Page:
The First Simulator

Edwin A. Link's Flight Trainer

By William H. Geoghegan

Photographs by the author


The Link Trainer, also known as the "Blue Box," is arguably the best known of all the flight simulators that appeared in the last 70 years or so. It was the invention that launched what is now a multi-billion dollar atmospheric and spaceflight simulation industry. The original trainer was developed by Edwin A. Link, an inventor who was born in Indiana but grew up in the Binghamton area of upstate New York. As a youth he worked in his father's organ factory, and there learned about the pneumatic systems that would eventually power his invention. He developed an early interest in flying, and after going through the usual one-on-one training typical of the day, he decided to develop a means of simulating the learning experience on the ground.

He worked out a design for a simulator in the late 1920's, and built a model using bellows and air pumps to control simulated aircraft movement, based on what he had learned about pneumatics from his father's business. A patent was granted in 1931. With the advent of instrument flying, Link upgraded his invention for use as an instrument trainer. However, much of the interest shown in the '30s was for amusement parks and private pilot training.

It was not until the U.S. Army saw the Link Trainer as a potential means of avoiding the accidents that plagued primary flight training that Link's invention gained widespread acceptance. Over 10,000 copies of the "blue box" were delivered during the war, helping to train more than 500,000 pilots; and they continued in use for several decades thereafter. Edwin Link eventually went on to work on submersibles, oceanography, undersea archaeology, etc., until his death in 1981.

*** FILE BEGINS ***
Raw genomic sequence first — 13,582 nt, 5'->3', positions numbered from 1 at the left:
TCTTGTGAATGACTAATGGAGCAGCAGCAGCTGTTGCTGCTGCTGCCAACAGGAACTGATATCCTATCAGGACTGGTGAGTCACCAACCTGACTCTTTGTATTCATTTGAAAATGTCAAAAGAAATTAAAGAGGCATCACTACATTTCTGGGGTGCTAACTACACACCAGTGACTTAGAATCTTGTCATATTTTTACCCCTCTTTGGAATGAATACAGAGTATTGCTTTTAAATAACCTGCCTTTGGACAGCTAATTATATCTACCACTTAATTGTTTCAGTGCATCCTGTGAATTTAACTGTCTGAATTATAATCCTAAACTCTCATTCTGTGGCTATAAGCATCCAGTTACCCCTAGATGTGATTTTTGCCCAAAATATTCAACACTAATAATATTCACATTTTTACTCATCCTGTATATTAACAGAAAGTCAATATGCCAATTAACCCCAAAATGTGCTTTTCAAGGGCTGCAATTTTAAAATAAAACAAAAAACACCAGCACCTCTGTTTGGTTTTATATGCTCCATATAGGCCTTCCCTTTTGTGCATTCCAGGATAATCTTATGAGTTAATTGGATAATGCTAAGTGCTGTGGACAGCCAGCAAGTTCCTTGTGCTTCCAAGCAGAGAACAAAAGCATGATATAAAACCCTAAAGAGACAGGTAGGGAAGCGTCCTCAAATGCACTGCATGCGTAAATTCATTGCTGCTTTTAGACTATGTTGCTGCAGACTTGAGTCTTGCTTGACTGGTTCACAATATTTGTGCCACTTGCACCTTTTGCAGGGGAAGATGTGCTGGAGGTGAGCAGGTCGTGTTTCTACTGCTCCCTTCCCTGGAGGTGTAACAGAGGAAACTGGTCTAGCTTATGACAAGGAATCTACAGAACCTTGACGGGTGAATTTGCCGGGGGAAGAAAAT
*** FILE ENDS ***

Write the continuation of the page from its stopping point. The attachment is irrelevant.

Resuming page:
There are numerous pre-War and World War II era Link Trainers on display today in varying states of preservation and restoration. The One shown here is on display at the Elmira New York Wings of Eagles Air Museum. Other copies are on view at the Binghamton airport, the Roberson Museum and Science Center (Binghamton, New York), and (unrestored) at the Mid-Atlantic Air Museum, among others.

There is an excellent description of the Link Trainer (with additional detail on the Roberson Museum copy) on the American Society of Mechanical Engineers web site. Look for the link to a booklet in PDF format containing a wealth of technical detail, photos and diagrams of the trainer.


The photographs of a restored Type S.W. C-3 Instrument Flying Trainer (Link Trainer) were taken on July 3, 2004 at the Wings of Eagles Air Museum in Elmira, New York. The photo of an unrestored Trainer (in red paint) was taken on June 4, 2006 at the Mid-Atlantic Air Museum during their 16th annual World War II Weekend.

Overview of Link Trainer set-up, with the instructor's desk and course recorder in the foreground and the trainer itself in the background. View of the trainer's cockpit, with "flight information" clipped to the starboard side of the cabin. The control stick does not appear to be original; the trainer used a 3/4-round wheel rather than a joytstick.
The Link Trainer's instrument panel. I was consistently amazed at the accuracy of Ralph Currel's depiction of this subject. Profile view from the port side of the trainer.
View of the trainer from the tail. Note the elevator and rudder control cables. These are absent on the Currell model but could be added as part of a super-detailing project. Detailed view of the instructor's desk and "automatic recording device," which tracked the student's virtual flight path. A 1:24 model of the desk should be fairly easy to scratch-build in card, and would make a nice addition to a diorama based on Ralph Currell's model.
This is another Link instrument trainer, housed in the hangar of the Mid-Atlantic Air Museum in Reading, Pennsylvania. It's in need of some very serious restoration work!